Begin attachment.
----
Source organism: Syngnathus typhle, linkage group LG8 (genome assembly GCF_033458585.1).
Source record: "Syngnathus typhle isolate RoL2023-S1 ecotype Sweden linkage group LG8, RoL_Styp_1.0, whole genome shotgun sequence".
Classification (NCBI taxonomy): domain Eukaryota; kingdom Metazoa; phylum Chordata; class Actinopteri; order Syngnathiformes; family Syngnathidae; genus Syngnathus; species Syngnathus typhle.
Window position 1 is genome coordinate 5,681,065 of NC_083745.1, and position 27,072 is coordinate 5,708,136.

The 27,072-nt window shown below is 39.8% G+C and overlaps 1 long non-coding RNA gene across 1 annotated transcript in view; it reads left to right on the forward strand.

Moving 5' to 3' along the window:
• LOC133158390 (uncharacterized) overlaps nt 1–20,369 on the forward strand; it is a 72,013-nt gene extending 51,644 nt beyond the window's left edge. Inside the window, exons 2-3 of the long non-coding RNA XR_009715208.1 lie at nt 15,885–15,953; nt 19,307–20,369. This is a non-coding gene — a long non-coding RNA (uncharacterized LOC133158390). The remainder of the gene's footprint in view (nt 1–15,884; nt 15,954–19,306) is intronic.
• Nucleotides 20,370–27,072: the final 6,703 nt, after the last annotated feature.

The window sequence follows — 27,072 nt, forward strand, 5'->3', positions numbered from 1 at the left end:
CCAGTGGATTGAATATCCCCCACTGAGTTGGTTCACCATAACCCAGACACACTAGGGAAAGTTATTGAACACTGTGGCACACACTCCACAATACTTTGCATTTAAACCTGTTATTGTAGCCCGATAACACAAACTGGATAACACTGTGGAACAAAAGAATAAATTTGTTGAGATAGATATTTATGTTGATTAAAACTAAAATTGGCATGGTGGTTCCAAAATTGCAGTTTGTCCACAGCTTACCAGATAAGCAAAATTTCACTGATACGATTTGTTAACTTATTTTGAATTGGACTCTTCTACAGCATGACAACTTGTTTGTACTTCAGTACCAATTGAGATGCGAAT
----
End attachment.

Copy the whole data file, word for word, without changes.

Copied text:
Source organism: Syngnathus typhle, linkage group LG8 (genome assembly GCF_033458585.1).
Source record: "Syngnathus typhle isolate RoL2023-S1 ecotype Sweden linkage group LG8, RoL_Styp_1.0, whole genome shotgun sequence".
Classification (NCBI taxonomy): domain Eukaryota; kingdom Metazoa; phylum Chordata; class Actinopteri; order Syngnathiformes; family Syngnathidae; genus Syngnathus; species Syngnathus typhle.
Window position 1 is genome coordinate 5,681,065 of NC_083745.1, and position 27,072 is coordinate 5,708,136.

The 27,072-nt window shown below is 39.8% G+C and overlaps 1 long non-coding RNA gene across 1 annotated transcript in view; it reads left to right on the forward strand.

Moving 5' to 3' along the window:
• LOC133158390 (uncharacterized) overlaps nt 1–20,369 on the forward strand; it is a 72,013-nt gene extending 51,644 nt beyond the window's left edge. Inside the window, exons 2-3 of the long non-coding RNA XR_009715208.1 lie at nt 15,885–15,953; nt 19,307–20,369. This is a non-coding gene — a long non-coding RNA (uncharacterized LOC133158390). The remainder of the gene's footprint in view (nt 1–15,884; nt 15,954–19,306) is intronic.
• Nucleotides 20,370–27,072: the final 6,703 nt, after the last annotated feature.

The window sequence follows — 27,072 nt, forward strand, 5'->3', positions numbered from 1 at the left end:
CCAGTGGATTGAATATCCCCCACTGAGTTGGTTCACCATAACCCAGACACACTAGGGAAAGTTATTGAACACTGTGGCACACACTCCACAATACTTTGCATTTAAACCTGTTATTGTAGCCCGATAACACAAACTGGATAACACTGTGGAACAAAAGAATAAATTTGTTGAGATAGATATTTATGTTGATTAAAACTAAAATTGGCATGGTGGTTCCAAAATTGCAGTTTGTCCACAGCTTACCAGATAAGCAAAATTTCACTGATACGATTTGTTAACTTATTTTGAATTGGACTCTTCTACAGCATGACAACTTGTTTGTACTTCAGTACCAATTGAGATGCGAAT